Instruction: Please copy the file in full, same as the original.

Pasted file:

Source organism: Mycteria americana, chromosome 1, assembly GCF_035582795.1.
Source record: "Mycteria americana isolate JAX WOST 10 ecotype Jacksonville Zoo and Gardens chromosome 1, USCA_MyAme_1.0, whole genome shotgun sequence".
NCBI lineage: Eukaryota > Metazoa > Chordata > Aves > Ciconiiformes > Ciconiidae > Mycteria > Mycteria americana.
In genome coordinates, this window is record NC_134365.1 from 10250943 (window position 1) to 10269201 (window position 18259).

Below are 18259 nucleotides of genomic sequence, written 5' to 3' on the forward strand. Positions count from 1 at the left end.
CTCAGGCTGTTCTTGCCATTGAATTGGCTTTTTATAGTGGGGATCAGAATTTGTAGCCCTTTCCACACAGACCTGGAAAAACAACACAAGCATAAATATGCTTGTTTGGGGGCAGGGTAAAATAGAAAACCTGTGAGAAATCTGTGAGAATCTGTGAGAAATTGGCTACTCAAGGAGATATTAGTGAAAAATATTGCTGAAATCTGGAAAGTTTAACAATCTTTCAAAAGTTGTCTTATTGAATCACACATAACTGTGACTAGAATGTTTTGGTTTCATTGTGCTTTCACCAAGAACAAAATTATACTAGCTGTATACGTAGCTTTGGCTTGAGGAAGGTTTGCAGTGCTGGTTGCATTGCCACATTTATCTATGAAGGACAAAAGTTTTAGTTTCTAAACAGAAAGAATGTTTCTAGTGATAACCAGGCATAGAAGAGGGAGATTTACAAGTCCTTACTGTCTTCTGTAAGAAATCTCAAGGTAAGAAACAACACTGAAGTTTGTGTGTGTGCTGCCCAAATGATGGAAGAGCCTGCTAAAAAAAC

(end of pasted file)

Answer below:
Source organism: Mycteria americana, chromosome 1, assembly GCF_035582795.1.
Source record: "Mycteria americana isolate JAX WOST 10 ecotype Jacksonville Zoo and Gardens chromosome 1, USCA_MyAme_1.0, whole genome shotgun sequence".
NCBI lineage: Eukaryota > Metazoa > Chordata > Aves > Ciconiiformes > Ciconiidae > Mycteria > Mycteria americana.
In genome coordinates, this window is record NC_134365.1 from 10250943 (window position 1) to 10269201 (window position 18259).

Below are 18259 nucleotides of genomic sequence, written 5' to 3' on the forward strand. Positions count from 1 at the left end.
CTCAGGCTGTTCTTGCCATTGAATTGGCTTTTTATAGTGGGGATCAGAATTTGTAGCCCTTTCCACACAGACCTGGAAAAACAACACAAGCATAAATATGCTTGTTTGGGGGCAGGGTAAAATAGAAAACCTGTGAGAAATCTGTGAGAATCTGTGAGAAATTGGCTACTCAAGGAGATATTAGTGAAAAATATTGCTGAAATCTGGAAAGTTTAACAATCTTTCAAAAGTTGTCTTATTGAATCACACATAACTGTGACTAGAATGTTTTGGTTTCATTGTGCTTTCACCAAGAACAAAATTATACTAGCTGTATACGTAGCTTTGGCTTGAGGAAGGTTTGCAGTGCTGGTTGCATTGCCACATTTATCTATGAAGGACAAAAGTTTTAGTTTCTAAACAGAAAGAATGTTTCTAGTGATAACCAGGCATAGAAGAGGGAGATTTACAAGTCCTTACTGTCTTCTGTAAGAAATCTCAAGGTAAGAAACAACACTGAAGTTTGTGTGTGTGCTGCCCAAATGATGGAAGAGCCTGCTAAAAAAAC